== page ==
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Préfète Duffaut Oil Painting of Haitian Village, 1965

Item Details

Préfète Duffaut (Haitian, 1923 – 2012)
Untitled (Haitian village), 1965
Oil painting on Masonite panel
Signed to the lower left
Inscribed to the backing paper to the verso

Préfète Duffaut was born in Haiti in the southwestern coastal city of Jacmel, where he worked with his father as a shipwright. Known for drawing and painting in his spare time, he was invited to paint murals in the church of Notre Dame de Lourdes. Duffaut gained local notoriety and was introduced to Dewitt Peters and Rigaud Benoit while in Port-au-Prince. He joined the Centre D’Art in 1948 and was asked, along with several notable Haitian artists, to create murals for the Cathedral of Sainte Trinité, most of which were destroyed in the 2010 earthquake. Considered a naive painter, Duffaut’s work is characterized by rows of brightly colored houses arranged on sometimes fantastical and geometric configurations of the Haitian landscape. His work is also heavily influenced by religion and focuses on two themes, depictions of the Virgin Mary/Erzulie and of the ‘imaginary city’, exploring the complex relationships between man, land, sky, and ocean. Duffaut’s work has been collected by Jackie Kennedy Onassis, among many other private collectors, and by institutions such as the Museum of Modern Art in New York, the Milwaukee Art Museum, and the Figge Art Museum, among others.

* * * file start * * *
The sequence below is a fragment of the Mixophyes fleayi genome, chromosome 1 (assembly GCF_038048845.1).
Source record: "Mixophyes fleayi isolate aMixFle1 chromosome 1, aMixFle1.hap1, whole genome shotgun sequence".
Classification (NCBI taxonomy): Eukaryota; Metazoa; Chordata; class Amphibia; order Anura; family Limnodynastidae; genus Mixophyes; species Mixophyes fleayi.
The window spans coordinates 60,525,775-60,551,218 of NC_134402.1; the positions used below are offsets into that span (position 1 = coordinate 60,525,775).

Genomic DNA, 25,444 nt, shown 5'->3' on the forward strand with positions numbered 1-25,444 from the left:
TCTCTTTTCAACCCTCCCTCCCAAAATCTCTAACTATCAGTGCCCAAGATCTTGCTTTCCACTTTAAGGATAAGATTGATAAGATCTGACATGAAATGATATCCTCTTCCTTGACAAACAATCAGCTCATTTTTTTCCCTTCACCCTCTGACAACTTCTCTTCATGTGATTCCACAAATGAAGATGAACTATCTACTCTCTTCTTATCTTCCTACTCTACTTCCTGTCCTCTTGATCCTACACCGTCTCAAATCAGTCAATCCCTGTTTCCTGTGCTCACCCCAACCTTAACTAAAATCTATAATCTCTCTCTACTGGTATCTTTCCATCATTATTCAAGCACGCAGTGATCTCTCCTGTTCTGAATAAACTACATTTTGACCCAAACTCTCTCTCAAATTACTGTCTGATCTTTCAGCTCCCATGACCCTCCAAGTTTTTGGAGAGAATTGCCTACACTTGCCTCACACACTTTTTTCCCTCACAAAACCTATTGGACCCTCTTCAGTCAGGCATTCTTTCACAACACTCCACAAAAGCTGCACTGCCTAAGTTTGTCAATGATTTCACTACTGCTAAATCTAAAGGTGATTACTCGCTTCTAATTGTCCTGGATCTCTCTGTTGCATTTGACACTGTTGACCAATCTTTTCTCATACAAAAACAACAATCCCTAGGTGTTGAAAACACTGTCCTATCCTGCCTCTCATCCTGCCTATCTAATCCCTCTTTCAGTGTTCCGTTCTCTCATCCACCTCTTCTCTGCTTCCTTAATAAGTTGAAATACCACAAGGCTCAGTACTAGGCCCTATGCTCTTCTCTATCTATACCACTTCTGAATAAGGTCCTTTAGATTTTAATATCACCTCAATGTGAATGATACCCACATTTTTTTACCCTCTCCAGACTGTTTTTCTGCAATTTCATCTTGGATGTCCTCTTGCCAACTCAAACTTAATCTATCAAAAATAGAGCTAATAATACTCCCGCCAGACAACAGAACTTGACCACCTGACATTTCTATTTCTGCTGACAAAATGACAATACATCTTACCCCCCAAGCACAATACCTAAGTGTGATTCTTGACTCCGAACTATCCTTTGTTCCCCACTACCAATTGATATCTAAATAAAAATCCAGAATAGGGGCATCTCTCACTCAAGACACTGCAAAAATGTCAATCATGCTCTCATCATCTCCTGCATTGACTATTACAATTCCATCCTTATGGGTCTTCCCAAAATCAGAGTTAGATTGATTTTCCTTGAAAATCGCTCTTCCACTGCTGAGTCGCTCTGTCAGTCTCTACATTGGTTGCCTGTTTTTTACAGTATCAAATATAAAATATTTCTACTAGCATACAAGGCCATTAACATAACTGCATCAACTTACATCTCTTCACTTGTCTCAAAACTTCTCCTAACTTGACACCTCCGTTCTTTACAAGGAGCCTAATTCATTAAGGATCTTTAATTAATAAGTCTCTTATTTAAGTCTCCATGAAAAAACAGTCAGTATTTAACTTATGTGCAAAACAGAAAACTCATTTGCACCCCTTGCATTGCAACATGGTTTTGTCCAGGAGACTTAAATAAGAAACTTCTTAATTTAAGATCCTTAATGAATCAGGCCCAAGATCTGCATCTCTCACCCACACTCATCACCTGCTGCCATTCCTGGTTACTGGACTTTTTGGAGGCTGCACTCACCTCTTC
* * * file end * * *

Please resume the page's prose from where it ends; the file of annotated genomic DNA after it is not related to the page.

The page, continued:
- scratch across the lower left of the image; small areas of discoloration to the clouds; abrasions and nicks along the edges of the frame.


24.75" W x 20.75" H x 1.5" D

- measures frame; sight measures 19.5" W x 15.5" H.

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